Friday, December 7, 2012

The only thing one can do in the moment *

I think the world runs in infinite loops bringing us back continually to our central question.

This term, I've been speaking about Joseph Campbell's hero's journey—specifically as how it can be used to structure games for impact and how it applies to the process of actually creating them. All this comes about due to the experience of producing our UN sponsored game to address violence against women and girls:  BREAKAWAY. We've had champions along the way and I have a profound belief in the hero capability of the "twenty-something year old". I presented this as a keynote at Meaningful Play in Michigan and was asked to give it again as a guest lecturer at MIT's Game lab. Both great honors for me, incredible honors.
Campbell quote & from a church in Italy
But I've not been feeling much like a champion myself. Life has been pulling at me and sometimes, so wrapped up in the overwhelming "challenge" list,  I've forgotten why I even do what I do. I've forgotten the joy part, the love part. And I haven't been able to connect to my twenty-something heroes in the meaningful ways I'd like to.

This past Saturday looking for that why, I picked up a book by my friend Judy Rodgers and her colleague Gayatri Naraine "Something Beyond Greatness". It has been at my bedside for about 2 years but once I began, I spent all day reading it through to the end. It could be a companion reader to Joseph Campbell as it describes a journey in search of what makes individuals do the extra-ordinary. All week it floated in my head like a tune I was trying to remember the words to. 
"In the moment of action, the hero actor does not have the conscious thought of being an instrument, but feels inspired and then compelled to act in a certain way." - Dadi Janki
I was incredulous about some of the stories of individual actions: the man who jumps into the subway to protect another who fell; the 16 year old girl studying CPR who goes to the aid of a woman hit by a car; the Air Florida crash passenger who gave his life so others would be rescued; and others on larger life scales. But life does seem to be an infinite loop constantly returning to the test question. What would I do?
Self-portrait at MIT
Wednesday morning with barely a coffee consumed, I was on the Boston subway in a packed car when without a sound, a young women collapsed across from me onto another passenger and then fell to the floor. No one knew what to do and there were no medical personnel in the car. I am squeamish about medical stuff - purposely not going into nursing - but instantaneously - with barely a thought besides "there is no one else", I was on the floor beside her. Her scarf was wound around her face and I was afraid she couldn't breathe. I unwrapped it and she appeared to be having an epileptic fit. I made sure she could breathe and was safe and I held her from harm. I was calm.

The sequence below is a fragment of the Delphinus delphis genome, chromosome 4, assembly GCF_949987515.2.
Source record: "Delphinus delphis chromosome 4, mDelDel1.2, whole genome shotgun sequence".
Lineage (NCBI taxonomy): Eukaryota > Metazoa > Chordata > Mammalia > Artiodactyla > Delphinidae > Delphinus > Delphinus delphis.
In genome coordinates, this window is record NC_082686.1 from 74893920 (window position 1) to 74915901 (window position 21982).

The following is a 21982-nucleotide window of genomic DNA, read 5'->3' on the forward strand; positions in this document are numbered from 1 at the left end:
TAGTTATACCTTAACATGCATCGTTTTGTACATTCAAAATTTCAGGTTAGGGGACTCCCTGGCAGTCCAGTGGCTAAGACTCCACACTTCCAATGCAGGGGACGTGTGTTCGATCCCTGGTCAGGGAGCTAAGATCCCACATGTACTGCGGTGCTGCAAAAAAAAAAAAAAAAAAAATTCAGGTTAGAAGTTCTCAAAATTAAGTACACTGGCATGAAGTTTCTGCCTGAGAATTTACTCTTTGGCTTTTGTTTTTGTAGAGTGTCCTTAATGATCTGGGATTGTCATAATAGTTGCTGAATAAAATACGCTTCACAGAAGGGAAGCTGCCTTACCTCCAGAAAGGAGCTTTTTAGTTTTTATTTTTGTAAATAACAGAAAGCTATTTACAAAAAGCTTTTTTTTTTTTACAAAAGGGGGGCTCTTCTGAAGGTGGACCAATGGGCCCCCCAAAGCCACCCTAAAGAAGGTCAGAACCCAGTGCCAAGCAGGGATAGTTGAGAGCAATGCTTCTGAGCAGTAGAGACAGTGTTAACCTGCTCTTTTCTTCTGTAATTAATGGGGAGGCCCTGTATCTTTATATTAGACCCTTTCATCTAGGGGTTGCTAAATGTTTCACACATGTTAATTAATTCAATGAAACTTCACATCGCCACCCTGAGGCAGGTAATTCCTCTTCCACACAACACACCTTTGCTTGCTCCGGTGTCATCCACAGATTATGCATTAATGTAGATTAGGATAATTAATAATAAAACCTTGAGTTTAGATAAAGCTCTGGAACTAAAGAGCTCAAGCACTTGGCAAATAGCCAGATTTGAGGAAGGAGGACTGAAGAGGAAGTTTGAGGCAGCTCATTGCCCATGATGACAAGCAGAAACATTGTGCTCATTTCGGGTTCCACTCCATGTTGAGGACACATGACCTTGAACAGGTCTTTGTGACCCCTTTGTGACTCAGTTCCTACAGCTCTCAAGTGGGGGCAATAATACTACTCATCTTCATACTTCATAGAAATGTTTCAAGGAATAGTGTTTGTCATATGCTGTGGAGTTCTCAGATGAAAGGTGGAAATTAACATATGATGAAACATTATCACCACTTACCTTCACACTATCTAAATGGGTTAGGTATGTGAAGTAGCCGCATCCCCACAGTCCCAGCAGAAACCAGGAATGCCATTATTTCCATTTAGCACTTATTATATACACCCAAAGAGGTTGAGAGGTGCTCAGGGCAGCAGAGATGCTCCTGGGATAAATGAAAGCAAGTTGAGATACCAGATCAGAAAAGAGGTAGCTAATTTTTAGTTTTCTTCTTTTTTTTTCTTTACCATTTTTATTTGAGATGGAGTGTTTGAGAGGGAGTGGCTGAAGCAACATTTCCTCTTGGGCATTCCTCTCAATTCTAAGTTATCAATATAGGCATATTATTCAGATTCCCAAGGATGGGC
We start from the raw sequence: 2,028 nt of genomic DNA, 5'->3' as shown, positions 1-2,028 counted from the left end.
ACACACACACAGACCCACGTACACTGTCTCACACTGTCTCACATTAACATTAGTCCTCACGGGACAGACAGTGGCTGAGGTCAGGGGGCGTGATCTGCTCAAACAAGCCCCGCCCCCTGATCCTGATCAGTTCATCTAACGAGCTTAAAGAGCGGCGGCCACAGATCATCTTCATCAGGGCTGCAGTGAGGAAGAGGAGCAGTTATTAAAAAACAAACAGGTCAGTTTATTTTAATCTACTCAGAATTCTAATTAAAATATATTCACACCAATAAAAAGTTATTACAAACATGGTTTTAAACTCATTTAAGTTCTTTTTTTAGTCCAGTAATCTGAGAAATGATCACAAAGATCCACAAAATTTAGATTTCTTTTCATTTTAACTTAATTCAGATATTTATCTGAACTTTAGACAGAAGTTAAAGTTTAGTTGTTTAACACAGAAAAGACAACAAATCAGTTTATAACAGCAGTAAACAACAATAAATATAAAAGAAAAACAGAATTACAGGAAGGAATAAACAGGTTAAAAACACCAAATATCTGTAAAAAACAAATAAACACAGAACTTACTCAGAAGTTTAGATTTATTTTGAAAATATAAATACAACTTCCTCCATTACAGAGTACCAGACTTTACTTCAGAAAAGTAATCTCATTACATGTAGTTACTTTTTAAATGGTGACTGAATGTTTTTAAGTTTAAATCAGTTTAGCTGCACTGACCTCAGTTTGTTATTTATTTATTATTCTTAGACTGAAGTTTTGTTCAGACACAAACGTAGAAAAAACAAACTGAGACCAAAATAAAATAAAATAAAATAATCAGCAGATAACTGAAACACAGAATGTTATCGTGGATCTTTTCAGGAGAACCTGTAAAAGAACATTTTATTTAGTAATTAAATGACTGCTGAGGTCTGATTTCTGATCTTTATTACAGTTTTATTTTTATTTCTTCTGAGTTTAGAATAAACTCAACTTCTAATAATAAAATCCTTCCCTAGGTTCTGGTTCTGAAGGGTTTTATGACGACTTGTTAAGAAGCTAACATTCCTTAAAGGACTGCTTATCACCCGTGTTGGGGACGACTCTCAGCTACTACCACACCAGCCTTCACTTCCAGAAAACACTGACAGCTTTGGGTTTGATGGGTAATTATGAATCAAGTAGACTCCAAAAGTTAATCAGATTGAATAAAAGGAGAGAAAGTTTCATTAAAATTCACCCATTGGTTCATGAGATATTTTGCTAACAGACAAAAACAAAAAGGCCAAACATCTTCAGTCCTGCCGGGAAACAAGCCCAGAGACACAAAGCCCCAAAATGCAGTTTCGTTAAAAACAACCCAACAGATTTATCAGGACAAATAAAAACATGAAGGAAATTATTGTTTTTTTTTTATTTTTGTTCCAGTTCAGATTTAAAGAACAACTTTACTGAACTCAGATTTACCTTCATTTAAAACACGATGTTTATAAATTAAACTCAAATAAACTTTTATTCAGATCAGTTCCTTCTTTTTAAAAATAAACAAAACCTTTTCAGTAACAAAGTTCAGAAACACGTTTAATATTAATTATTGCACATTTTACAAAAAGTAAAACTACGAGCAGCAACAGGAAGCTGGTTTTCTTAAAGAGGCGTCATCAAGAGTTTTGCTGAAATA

It seemed forever and the whole car of people surrounded us glued to their spots staring down at the two of us on the floor. Another young woman appeared bending in asking "Can I help you?" but I had no words or directions to give. I heard another calling 911. The car was moving but seemed so freakishly trapped in time. 

Loop. Loop. Loop.

Loop. Loop. Loop.

Loop. Loop. Loop.

Loop. Loop.

Loop. Loop.


Then like a spring unwinding, her eyes began to stop rolling and her body un-stiffened. When the young woman came back to consciousness, she looked like a young lost child or a wandering pet caught in the middle of the road. Recalling what I had read in a passage in Judy's book, I said "Hello. I'm Ann. You're OK". 

I wish you all could have been beside us as her look turned from fear and confusion to one of security - the way a child recognizes her mother. It was incredible. One I will not forget soon. One stranger caught in a life moment with another.
Self-portrait at MIT
In the scheme of life, I didn't do much. I helped. Yet since then I've been reflecting on the how - how it happened - how I knew what to do - how accurate the book was. I think it was the sight of the scarf that called me to action. There was something I could do. I could unwind it for her. Yet I don't feel it was me who helped the young woman, it came from a bigger place, a place outside myself, a knowing and a certainty from another source. And I was the lucky one - the instrument which it passed through. It still makes me tear up in awe.

Much later in the day, after my lecture, there was another small awesome moment. Ever so appropriately, an owl took up residence for the day outside the window of the MIT coffee shop.  I got to see it with MIT's Scot Osterwell and Konstantin Mitgutsch and my daughter Tegan, reminding me of yet another post I made a long time ago at the beginning of our BREAKAWAY project.

It really was quite an unexpected journey I had to Boston.
The MIT owl
* titled from quote by Sr. Helen Prejean in "Something Beyond Greatness": 
"What is it that makes someone turn their life over to humanity? It can be a life's journey or it can happen in a second. I know from my own experience of holding a loving vision for Patrick Sonnier as he died in the electric chair, that what other people see as greatness often doesn't feel like greatness to us. It feels like the only thing we could do in that moment." 

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